Equipped with sophisticated scanning and staring sensors, the payload is scheduled to be integrated with the SBIRS GEO-4 satellite bus in final assembly, integration and testing at Lockheed’s satellite manufacturing facility in Sunnyvale, California, US.
Lockheed Martin SBIRS Follow-on Production (SFP) programme director Louie Lombardo said: "The completion of this payload is a critical milestone keeping us on schedule for delivering the SBIRS GEO-4 satellite to the air force in 2016.
"This payload delivery — the third of four payload deliveries for the SBIRS SFP programme in the past 15 months — further demonstrates that SBIRS is in the regular cadence of full production."
Northrop Grumman Military/Civil Space and Ground business area vice-president Anne Ostroff said: "The performance of payloads on-orbit has been excellent and demonstrates unique capabilities that are needed to address current and evolving threats."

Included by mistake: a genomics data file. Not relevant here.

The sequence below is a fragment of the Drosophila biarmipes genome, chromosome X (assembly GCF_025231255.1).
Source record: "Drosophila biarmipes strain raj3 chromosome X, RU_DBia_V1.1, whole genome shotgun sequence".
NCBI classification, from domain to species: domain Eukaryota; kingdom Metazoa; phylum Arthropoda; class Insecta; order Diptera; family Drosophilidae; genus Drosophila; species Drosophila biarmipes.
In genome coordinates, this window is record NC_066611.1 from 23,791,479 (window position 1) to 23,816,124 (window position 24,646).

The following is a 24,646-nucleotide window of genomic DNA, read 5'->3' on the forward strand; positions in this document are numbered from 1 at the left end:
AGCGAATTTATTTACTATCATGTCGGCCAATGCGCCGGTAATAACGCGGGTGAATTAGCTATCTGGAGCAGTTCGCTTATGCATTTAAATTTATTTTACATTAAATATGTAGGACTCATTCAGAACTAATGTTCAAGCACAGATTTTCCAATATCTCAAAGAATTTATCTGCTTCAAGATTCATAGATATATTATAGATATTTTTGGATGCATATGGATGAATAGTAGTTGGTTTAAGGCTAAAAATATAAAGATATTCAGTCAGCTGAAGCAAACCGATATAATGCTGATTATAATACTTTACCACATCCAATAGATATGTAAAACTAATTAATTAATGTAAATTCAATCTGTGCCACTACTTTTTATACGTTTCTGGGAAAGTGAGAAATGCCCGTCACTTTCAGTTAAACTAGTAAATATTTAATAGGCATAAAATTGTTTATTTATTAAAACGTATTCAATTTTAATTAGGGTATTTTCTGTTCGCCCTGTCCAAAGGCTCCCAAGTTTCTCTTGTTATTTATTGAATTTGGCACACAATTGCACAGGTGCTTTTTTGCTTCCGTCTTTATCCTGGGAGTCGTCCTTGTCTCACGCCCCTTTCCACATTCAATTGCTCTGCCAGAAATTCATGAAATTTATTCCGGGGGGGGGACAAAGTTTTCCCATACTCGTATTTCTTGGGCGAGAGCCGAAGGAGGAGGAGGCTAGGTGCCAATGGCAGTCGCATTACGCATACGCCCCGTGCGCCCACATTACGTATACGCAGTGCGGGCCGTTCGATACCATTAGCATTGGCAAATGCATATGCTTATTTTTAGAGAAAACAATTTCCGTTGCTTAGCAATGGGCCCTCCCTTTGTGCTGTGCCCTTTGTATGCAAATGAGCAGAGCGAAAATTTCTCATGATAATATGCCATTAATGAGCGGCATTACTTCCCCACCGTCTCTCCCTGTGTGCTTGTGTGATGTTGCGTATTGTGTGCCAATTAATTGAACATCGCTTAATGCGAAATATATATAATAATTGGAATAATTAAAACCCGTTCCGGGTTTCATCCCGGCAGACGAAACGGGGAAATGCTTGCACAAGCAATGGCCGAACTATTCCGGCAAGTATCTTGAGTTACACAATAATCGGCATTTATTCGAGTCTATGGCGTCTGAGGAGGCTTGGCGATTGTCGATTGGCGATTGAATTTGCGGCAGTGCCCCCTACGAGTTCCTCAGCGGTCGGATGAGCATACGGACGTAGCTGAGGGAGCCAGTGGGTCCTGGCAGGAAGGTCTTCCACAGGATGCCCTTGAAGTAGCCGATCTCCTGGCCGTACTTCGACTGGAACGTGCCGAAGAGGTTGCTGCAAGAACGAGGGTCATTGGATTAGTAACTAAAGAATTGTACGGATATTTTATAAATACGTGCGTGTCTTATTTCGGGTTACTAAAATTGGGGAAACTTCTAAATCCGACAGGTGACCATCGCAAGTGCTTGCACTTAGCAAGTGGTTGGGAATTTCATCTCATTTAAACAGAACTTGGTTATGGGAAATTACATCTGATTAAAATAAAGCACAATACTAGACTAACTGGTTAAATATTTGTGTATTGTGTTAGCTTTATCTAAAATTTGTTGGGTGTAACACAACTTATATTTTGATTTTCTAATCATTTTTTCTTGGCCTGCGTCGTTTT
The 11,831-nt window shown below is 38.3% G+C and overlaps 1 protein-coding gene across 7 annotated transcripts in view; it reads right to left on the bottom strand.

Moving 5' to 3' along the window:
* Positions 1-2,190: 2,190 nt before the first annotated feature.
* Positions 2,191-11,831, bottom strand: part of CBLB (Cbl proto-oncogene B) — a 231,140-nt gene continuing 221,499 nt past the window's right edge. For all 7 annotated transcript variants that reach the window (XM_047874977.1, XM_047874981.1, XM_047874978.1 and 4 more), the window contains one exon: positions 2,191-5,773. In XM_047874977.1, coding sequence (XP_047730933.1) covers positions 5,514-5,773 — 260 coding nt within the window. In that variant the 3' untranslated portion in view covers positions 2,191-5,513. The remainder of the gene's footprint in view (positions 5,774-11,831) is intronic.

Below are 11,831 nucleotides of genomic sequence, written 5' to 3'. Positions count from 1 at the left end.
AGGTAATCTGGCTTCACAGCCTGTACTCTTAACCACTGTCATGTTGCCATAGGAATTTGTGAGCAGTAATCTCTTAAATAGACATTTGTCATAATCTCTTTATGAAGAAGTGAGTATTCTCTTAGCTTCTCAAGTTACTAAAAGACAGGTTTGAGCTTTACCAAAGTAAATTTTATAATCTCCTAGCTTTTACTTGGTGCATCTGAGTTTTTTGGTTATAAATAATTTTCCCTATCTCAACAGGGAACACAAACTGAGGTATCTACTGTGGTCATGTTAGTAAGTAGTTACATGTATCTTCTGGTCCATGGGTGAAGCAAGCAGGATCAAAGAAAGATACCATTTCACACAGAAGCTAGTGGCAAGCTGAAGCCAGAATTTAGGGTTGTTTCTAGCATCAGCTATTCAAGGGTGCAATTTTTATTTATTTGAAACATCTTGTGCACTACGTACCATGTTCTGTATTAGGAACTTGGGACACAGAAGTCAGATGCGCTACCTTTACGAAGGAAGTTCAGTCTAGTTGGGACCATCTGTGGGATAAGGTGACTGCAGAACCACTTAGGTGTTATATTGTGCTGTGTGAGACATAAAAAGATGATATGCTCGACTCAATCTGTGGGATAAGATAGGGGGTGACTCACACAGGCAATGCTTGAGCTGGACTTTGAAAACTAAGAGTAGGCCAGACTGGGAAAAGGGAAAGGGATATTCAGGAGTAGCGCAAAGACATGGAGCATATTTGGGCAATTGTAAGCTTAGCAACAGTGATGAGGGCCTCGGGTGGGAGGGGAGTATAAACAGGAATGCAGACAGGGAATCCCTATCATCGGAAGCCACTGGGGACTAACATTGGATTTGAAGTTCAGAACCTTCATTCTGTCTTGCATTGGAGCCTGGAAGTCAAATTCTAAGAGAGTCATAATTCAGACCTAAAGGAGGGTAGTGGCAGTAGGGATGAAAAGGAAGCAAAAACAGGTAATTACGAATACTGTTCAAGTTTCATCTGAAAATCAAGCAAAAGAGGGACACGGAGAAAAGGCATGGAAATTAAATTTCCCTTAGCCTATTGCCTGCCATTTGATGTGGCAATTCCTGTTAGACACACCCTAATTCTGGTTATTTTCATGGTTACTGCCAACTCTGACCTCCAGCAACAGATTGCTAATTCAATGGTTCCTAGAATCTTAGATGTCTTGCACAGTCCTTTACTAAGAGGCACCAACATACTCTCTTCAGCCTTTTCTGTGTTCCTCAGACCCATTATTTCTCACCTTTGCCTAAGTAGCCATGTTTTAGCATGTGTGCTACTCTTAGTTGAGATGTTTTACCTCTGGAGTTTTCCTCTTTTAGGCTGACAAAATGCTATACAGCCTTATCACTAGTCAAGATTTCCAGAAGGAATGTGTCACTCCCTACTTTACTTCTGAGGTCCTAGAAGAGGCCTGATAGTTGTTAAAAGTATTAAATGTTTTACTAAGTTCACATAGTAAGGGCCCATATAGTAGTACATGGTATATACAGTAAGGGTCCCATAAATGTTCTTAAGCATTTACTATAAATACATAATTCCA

The payload’s sensors are designed to provide the satellite with improved infrared sensitivity and a reduction in area revisit times over the legacy constellation.
In particular, the scanning sensor would provide a wide area surveillance of missile launches and natural phenomena across the earth, while the staring sensor is expected to be used to observe smaller areas of interest with superior sensitivity.
The SBIRS satellites are designed to deliver timely and accurate warning of missile launches to the US President, Defence Secretary, combatant commanders and other key decision makers, using a resilient mix of GEO satellites and highly elliptical orbit (HEO) payloads, and related ground hardware and software.
Additional tasks include the provision of support for a range of critical missions, such as missile defence, technical intelligence and battlespace awareness.
Under contract for production of four HEO payloads and four GEO satellites, Lockheed has to date delivered two satellites, while the third is scheduled to be delivered by the year-end.
The company also secured funding to purchase long-lead parts for GEO-5 and GEO-6 satellites.
Image: An artistic impression of USAF’s SBIRS GEO spacecraft in orbit. Photo: courtesy of Los Angeles Air Force Base.